1 per 75
1 per exercise
room
a
Based on ‘‘Uniform Plumbing Code,’’ 1990, International Association of Plumbing and Mechanical Officials, Walnut, Calif.
The table lists the number of fixtures required for the number of persons indicated. Minimum exiting requirements determine the minimum number of occupants to be
accommodated.
Every building should include provisions for the physically handicapped. (Refer to local authorities or ‘‘Specifications for Making Buildings and Facilities Accessible to, and
Usable by, the Physically Handicapped,’’ ANSI A117.1, American National Standards Institute.)
Building categories not listed in the table should be considered separately by the administrative authority.
Consideration should be given to the accessibility of the fixtures. Application of the table data strictly on a numerical basis may not produce an installation suited to the needs
of building occupants. For example, schools should have toilet facilities on every floor on which there are classrooms.
Temporary facilities for workers: one water closet and one urinal for every 30 male workers and every 30 female workers, or fraction thereof. Through urinals are prohibited.
Walls and floors around every urinal should be lined with nonabsorbent materials. The lining should extend on the floor from the wall to 2 ft in front of the urinal lip, and on the
wall, 4 ft above the floor and at least 2 ft on both side of the urinal.
b
The total number of water closets for females should be at least equal to the sum of the water closets and urinals required for men.
c
There should be at least one drinking fountain per occupied floor in schools, theaters, auditoriums, dormitories, and office and public buildings. Drinking fountans should not
be installed in toilet rooms. Where food is consumed indoors, water stations may be substituted for drinking fountains.
d
One kitchen sink for each dwelling or apartment unit. One laundry tray or automatic washer standpipe for each dwelling and two laundry trays or two automatic washer
standpipes or combination of these for every 10 apartments.
e
One additional fountain for each additional 150 persons.
f
One laundry tray for every 50 persons. One slop sink for every 100 persons.
g
As required by local authorities or ‘‘Sanitation in Places of Employment,’’ ANSI Z4.1.
h
Where there is exposure to skin contamination from poisonous, infectious, or irritating materials, one lavatory should be provided for every 5 persons. A wash sink 24 in long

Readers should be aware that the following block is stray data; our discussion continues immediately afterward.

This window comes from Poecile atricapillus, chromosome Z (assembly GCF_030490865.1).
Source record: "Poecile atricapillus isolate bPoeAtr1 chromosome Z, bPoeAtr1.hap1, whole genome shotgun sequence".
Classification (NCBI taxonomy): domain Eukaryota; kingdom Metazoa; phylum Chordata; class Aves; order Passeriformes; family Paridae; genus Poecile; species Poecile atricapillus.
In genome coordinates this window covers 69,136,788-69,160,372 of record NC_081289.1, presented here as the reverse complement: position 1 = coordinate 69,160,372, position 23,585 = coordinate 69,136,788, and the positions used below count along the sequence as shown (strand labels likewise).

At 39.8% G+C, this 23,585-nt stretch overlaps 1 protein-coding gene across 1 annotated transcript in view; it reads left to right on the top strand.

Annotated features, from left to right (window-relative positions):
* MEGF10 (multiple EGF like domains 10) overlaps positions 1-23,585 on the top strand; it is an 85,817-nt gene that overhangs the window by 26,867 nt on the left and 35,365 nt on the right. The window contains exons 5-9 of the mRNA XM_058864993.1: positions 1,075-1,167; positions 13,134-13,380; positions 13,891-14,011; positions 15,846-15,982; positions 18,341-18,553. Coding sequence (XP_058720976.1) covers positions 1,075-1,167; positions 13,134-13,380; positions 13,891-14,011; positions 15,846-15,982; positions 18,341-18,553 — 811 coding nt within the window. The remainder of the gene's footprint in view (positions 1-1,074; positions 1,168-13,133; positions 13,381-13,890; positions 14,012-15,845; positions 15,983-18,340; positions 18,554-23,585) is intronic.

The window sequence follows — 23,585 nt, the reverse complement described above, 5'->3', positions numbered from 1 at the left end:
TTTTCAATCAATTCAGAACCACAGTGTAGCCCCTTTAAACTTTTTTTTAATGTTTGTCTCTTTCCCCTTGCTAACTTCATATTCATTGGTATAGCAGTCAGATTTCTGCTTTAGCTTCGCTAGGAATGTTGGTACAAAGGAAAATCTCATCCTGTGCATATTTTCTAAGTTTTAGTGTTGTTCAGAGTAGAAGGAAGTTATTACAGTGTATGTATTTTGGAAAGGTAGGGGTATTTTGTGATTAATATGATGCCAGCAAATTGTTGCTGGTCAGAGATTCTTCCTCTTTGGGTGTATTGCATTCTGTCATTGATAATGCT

or a circular basin 18 in in diameter, when equipped with water outlets for these dimensions, may be considered equivalent to one lavatory.
i
Any business that sells food for consumption on th epremises is considered a restaurant. Employee toilet facilities should not be counted toward meeting the restaurant
requirements in the table. Hand washing must be available in the kitchen for employees. The number of occupants for a drive-in restaurant should be taken equal to the number of
parking stalls.
Female
1 per 75
2 for 76–150
3 for 151–300
Male
Female
1 for 1–15
1 for 1–15
2 for 16–35
3 for 16–35
3 for 36–55
4 for 36–55
Over 55, add 1 fixture for each
additional 40 persons
1 per cell
1 per exercise room
Penal Institutions—for
employee use
Cell
Exercise room
PLUMBING—WATER-SUPPLY, SPRINKLER, AND WASTEWATER SYSTEMS
14.17
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14.18
SECTION FOURTEEN
of people may utilize the restroom facilities in a short period of time; for example,
at half-time at a football game.
The plumbing fixtures are at the terminals of the water-supply system and the
start of the wastewater system. To a large extent, the flow from the fixtures determines the quantities of wastewater to be drained from the building.
Traps. Separate traps are required for most fixtures not fitted with an integral trap.
The trap should be installed as close as possible to the unit served. More than one
fixture may be connected to a trap if certain code regulations are observed. For
specific requirements, refer to the governing code.
A water seal of at least 2 in, and not more than 4 in, is generally required in
most traps. Traps exposed to freezing should be suitably protected to prevent ice
formation in the trap body. Clean-outs of suitable size are required on all traps
except those made integral with the fixture or those having a portion which is easily
removed for cleaning of the interior body. Most codes prohibit use of traps in which
a moving part is needed to form the seal. Double trapping is also usually prohibited.
Table 14.4 lists minimum trap sizes for various fixtures.
Showers. Special care should be taken in selection of showers, especially shower
valves. To ensure that a user is not scalded when pressure fluctuations occur in the
water distribution system, pressure-balancing or temperature-limiting shower valves
that prevent extreme variations in the outlet water temperature may be specified. In
facilities with large numbers of showers, a central tempered water system may be
used to serve the showers. As with the shower valves, the mixing valve serving a
tempered water system should also be of a pressure-balancing or temperaturelimiting type.
Water Closets. These consist of a bowl and integral trap, which always contains
water, and a tank or a flushometer valve, which supplies water for flushing the bowl
(Fig. 14.3). The passage through the trap to the discharge usually is large enough
to pass a solid ball 2 to 3 in in diameter. Siphon-jet flushometer valves generally